Headline: "Secure Elements Enters Compatibility Phase of the Common Vulnerabilities and Exposures Evaluation Process"

Excerpt or Summary:
CVE compatibility was the main topic of this article about Secure Elements, Inc. making a declaration of its intent to make its Class 5 AVR automated vulnerability remediation product CVE-compatible. The article describes what CVE is and isn't, explains the CVE compatibility process, mentions the CVE Editorial Board, and includes a link to the CVE Web site.

The article states: "Secure Elements has completed the declaration phase of the two-step CVE certification process. In approximately three months the certification is expected to be complete and Secure Elements CLASS 5 AVR will be deemed "CVE compatible," a distinction certifying that the solution uses vulnerability names in a manner that allows them to be cross-referenced with other products that employ CVE names, ensuring enhanced interoperability and security for enterprises."

The article also includes a quote from Chief Technology Officer of Secure Elements Dan Bezilla, who states: "CLASS 5 AVR combines vulnerability information from a myriad of sources to provide the most complete vulnerability coverage possible for our customers. In working toward a CVE compatibility certification Secure Elements is demonstrating its dedication to better network security, as well as its commitment to providing zero-day exploit remediation to our customers when new vulnerabilities occur."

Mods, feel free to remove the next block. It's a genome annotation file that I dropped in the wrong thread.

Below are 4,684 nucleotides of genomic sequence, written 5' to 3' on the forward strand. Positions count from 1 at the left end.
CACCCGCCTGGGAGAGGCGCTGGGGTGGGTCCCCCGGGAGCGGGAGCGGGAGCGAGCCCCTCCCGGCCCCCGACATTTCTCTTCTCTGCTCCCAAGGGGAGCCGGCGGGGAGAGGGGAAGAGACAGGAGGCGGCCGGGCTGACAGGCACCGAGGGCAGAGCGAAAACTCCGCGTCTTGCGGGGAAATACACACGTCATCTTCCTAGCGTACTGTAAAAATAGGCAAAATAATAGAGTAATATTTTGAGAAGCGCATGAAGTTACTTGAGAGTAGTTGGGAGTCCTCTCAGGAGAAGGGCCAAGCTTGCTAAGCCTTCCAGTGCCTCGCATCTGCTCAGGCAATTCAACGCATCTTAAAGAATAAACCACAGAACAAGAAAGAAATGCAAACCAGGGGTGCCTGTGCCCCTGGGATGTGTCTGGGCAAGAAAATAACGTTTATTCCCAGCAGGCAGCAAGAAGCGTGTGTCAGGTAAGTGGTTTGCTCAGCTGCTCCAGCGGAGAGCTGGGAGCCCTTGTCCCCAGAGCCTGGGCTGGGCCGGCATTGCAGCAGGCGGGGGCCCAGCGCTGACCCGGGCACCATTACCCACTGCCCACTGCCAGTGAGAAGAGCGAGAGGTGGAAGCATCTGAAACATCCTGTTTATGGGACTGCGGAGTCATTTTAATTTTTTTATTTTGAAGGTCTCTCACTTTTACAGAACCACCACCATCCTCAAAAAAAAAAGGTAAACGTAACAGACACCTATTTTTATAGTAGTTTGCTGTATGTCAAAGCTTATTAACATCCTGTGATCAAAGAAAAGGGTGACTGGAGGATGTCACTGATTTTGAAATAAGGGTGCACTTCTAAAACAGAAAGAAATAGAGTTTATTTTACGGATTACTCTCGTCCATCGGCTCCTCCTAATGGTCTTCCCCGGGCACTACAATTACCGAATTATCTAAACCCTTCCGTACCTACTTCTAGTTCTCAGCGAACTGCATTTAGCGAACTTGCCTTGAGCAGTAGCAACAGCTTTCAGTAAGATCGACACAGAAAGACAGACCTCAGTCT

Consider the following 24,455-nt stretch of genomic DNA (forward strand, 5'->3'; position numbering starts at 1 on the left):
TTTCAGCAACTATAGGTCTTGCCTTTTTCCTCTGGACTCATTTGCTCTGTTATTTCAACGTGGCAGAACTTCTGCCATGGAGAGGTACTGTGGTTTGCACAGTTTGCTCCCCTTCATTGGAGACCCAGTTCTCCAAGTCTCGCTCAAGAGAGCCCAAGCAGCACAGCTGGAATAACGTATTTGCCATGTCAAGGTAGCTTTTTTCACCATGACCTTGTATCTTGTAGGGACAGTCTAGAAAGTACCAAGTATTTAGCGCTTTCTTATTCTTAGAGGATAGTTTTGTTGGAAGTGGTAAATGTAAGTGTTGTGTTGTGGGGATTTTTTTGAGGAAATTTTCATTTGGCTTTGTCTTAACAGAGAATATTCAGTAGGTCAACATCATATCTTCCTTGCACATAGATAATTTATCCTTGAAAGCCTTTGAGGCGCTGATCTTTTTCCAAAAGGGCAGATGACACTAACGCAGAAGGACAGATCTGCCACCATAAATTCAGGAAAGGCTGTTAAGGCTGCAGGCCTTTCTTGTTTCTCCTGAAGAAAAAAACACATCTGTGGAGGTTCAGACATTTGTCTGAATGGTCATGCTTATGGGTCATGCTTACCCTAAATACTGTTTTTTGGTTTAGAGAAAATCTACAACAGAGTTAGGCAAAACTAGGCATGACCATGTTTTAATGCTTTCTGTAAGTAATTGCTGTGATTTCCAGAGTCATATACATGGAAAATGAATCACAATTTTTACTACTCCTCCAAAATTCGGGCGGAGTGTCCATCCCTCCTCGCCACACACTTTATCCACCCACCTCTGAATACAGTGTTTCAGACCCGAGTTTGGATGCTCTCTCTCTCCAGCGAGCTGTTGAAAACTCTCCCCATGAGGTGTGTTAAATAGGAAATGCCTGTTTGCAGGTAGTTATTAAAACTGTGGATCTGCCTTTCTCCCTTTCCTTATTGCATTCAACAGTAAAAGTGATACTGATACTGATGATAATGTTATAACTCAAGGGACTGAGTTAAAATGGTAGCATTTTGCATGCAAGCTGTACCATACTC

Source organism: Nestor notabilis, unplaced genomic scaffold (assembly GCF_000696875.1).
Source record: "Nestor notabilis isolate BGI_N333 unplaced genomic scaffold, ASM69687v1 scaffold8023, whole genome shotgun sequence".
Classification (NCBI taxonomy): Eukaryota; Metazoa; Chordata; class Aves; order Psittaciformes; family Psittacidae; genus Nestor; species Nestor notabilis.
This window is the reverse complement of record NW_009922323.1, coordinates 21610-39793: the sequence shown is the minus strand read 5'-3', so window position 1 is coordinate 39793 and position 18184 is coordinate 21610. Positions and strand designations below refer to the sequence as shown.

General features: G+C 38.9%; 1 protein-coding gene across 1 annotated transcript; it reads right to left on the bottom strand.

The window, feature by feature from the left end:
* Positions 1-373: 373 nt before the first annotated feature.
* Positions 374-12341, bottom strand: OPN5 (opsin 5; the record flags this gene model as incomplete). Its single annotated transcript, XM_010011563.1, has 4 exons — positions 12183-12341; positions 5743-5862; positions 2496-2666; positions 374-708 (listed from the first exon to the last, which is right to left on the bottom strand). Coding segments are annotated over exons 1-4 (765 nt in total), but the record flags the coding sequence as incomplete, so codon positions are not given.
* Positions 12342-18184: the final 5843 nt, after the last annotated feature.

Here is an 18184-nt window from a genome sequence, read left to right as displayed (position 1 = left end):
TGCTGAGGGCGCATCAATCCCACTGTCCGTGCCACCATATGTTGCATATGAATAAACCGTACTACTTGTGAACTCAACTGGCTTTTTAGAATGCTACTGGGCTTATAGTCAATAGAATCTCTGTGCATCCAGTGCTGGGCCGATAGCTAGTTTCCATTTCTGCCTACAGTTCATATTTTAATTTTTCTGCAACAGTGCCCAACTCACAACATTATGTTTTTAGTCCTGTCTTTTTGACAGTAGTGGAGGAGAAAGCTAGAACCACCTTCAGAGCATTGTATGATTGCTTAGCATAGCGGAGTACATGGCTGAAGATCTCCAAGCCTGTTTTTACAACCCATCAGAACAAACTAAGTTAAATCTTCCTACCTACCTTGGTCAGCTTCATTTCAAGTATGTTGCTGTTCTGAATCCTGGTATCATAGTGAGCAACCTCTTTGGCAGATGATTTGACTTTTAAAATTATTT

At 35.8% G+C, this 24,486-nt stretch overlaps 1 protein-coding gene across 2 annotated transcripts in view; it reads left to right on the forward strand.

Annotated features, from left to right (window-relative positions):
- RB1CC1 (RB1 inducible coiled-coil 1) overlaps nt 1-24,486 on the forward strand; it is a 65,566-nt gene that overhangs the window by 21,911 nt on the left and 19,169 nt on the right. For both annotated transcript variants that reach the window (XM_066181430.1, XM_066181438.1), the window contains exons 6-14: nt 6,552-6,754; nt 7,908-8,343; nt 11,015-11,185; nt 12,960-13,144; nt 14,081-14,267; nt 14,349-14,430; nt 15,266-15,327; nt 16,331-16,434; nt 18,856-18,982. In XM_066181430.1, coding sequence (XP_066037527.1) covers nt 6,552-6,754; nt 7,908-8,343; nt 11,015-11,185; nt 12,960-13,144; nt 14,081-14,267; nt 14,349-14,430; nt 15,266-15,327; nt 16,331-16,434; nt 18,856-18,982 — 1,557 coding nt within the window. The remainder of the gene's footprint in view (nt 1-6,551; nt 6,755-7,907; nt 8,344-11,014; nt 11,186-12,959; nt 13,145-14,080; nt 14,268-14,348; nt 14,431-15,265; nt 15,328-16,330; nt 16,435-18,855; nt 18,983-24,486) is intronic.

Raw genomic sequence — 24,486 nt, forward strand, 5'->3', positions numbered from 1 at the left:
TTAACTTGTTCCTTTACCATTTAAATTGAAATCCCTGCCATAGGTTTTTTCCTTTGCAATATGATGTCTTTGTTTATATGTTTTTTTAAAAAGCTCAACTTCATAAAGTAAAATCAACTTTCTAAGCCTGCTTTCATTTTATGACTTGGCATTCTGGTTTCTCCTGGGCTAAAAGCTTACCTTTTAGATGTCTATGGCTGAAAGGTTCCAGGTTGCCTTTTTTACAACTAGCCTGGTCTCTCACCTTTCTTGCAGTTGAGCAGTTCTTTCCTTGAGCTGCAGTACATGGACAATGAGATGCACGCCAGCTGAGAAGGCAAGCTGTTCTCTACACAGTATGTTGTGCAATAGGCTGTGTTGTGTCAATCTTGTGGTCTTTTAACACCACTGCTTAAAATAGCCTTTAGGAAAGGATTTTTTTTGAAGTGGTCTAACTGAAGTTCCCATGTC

Secure Elements, Inc. and Class 5 AVR are listed on the CVE-Compatible Products and Services page.

Date: 1/18/2005
Publication: InternetNews.com

Byline: Sean Michael Kerner
Headline: "PredatorWatch Prowling For CVEs"

Excerpt or Summary:
CVE was mentioned throughout this article about PredatorWatch, Inc.'s PredatorWatch Auditor 16 product. The author states: "Buried inside the vast majority of security advisories and patches issued by vendors and the security community is a standardized naming convention called CVE (Common Vulnerabilities and Exposures)." The author continues: "A new tool from security vendor PredatorWatch aims to take advantage of the CVE "dictionary" in order to provide a greater level of security than either a firewall or anti-virus solution alone can provide. The product does that by striking at the heart of the issue, vulnerability (in the form of CVE's) assessment itself."

The article describes what CVE is, mentions that it was launched in 1999, notes that the initiative is sponsored by US-CERT at the Department of Homeland Security, includes a link to the CVE Web site, and that "According to PredatorWatch, 95 percent of all network security breaches are the result of [CVE names]." The author further notes: "In PredatorWatch's opinion, [the vulnerabilities listed by CVE names] are at the root of most malware, Trojans and viruses." The article also includes a quote from Gary Miliefsky, PredatorWatch CEO, who states: "So if you have a common vulnerability and exposure/CVE on your computer that malware/Trojan/virus can take advantage of that and compromise you."